Phosphates in Lake Chapala, Mexico
Lake Chapala, the most important lake in Mexico, has suffered from cultural eutrophication problems for many years, manifested by the growth of aquatic vegetation and an increase in primary productivity. It was found that about 70% of the total phosphorus entering Lake Chapala is orthophosphate, thus increasing the biological availability of nutrients in the lake. In addition, the hydrologic imbalance in the lake, caused by the over-use of water resources along the Lerma–Chapala basin, has significantly increased the hydraulic residence time of the inflow waters, thus increasing the effects of the added phosphorus, and creating conditions that increase the lake’s eutrophication status.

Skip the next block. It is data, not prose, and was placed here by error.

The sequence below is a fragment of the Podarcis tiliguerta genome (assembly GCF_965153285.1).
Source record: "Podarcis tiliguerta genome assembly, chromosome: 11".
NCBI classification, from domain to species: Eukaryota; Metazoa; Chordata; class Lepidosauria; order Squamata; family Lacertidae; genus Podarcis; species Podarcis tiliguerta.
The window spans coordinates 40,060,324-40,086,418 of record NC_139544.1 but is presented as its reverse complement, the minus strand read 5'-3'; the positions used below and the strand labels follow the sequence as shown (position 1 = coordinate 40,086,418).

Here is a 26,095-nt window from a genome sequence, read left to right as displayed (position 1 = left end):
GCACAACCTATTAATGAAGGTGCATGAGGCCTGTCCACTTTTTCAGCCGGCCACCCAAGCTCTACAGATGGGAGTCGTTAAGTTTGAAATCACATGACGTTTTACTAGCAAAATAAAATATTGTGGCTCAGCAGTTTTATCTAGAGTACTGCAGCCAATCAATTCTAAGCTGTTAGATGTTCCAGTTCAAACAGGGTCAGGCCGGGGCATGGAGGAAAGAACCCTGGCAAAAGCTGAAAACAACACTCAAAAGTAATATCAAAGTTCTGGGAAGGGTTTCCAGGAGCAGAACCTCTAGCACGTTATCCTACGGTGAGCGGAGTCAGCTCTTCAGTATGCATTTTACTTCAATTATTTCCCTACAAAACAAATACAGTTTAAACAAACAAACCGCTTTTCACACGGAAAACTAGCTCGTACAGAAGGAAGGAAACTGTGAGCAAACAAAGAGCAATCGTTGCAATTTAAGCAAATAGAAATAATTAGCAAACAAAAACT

The shallow characteristics of the lake and the action of the wind forces produce rapid changes in water quality, especially in the distribution of phosphate. The focus of this paper is on the development of a historical orthophosphate balance in Lake Chapala, quantifying the main point and non-point sources that contribute to the enhancement of this nutrient in the lake. The estimation of the amount of phosphate in the lake can be used to determine appropriate management practices to reduce the phosphate loads on the lake.